To do that we need tougher border controls, tougher sentencing for weapons offences, and tougher anti-gang policing, prosecutions and sentencing.
We also need to get tougher — much tougher — on poverty, unemployment and social exclusion.”
Torontoist says: Good on Jack for a solid, thoughtful response!
In the blogosphere, as they say, BlogTO takes a gruesome photo from the Star to accompany a description of a stolen iPod. A snippet:
About a week before Christmas, one of my best friends was mugged. His newly purchased prized Video iPod, that he had gone through a great deal of trouble to finally own, was snatched right out of his hands on the TTC subway. The brave soul that he is, RAN AFTER the thief and cornered him at the wrong end of the platform.
Torontoist says: Nothing. Torontoist says nothing, but rather is completely mystified. Is this really a post about petty theft? Does it have any relationship to the picture, or these issues? (Makes disgusted face.)
Tory leader John Tory met with Chief Bill Blair to discuss cameras on the street, which would catch criminal activity on film. From the Star:
More video cameras monitoring streets and stores in “high-risk” areas are needed, Ontario Progressive Conservative Leader John Tory said.
Cameras will deter some people from committing crimes and will provide valuable evidence when crimes take place, he told reporters at the corner of Yonge and Dundas Sts., near where Creba and six other innocent bystanders were shot.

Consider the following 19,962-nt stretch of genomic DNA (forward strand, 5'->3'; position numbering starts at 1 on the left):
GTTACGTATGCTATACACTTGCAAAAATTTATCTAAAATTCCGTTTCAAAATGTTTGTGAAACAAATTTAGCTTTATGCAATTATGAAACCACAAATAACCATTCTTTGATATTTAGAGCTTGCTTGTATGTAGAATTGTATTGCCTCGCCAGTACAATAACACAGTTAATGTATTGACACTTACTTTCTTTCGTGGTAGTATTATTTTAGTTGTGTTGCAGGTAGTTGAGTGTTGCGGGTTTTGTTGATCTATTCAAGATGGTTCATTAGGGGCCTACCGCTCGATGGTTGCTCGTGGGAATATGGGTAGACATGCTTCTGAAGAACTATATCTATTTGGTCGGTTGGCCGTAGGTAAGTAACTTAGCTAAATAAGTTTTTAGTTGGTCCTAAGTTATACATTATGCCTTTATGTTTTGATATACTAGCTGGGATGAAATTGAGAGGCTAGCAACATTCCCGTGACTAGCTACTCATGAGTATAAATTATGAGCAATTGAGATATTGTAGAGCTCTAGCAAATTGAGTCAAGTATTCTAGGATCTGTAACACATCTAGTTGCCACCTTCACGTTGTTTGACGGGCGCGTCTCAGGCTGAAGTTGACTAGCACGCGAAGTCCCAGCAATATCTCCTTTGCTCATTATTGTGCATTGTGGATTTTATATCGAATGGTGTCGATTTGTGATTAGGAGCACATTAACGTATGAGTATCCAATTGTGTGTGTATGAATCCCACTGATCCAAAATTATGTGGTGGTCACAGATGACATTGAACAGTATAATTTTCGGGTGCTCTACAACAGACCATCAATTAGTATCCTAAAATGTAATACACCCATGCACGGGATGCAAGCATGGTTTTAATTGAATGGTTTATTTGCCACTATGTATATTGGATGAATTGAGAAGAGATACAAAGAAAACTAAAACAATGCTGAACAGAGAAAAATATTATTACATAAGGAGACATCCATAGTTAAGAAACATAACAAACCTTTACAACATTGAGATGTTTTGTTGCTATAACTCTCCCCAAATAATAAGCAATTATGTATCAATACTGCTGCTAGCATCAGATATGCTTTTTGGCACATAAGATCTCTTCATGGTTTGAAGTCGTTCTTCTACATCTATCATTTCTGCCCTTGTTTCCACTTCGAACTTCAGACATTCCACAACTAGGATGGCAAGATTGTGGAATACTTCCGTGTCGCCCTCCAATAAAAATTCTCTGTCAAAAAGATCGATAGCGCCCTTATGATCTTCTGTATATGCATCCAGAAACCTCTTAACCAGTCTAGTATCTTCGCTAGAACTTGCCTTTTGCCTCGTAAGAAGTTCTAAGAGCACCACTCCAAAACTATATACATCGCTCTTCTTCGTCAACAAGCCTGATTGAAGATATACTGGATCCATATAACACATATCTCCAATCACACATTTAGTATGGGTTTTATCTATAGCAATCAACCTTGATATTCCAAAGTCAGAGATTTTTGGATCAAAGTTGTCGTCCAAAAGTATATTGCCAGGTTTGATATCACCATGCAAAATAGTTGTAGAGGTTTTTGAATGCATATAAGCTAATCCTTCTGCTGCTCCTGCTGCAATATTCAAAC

Torontoist says: Tory does what Stephen Harper did, only in a more polite way. The idea itself, which seems to have support from Blair, the provincial government and city councilor Jane Pitfield, has been tried around the world. This creates an uncomfortable tension, especially as the city must denote “high risk” areas (“I live two blocks from the Pizza Pizza…yeah, just take a right at the public security camera”). But, much like the proposed ban on handguns, this is something. Something is, most times, better than nothing.
Shelia Ward, chair of the Toronto District School Board, has the most pointed solution. She says, via CTV: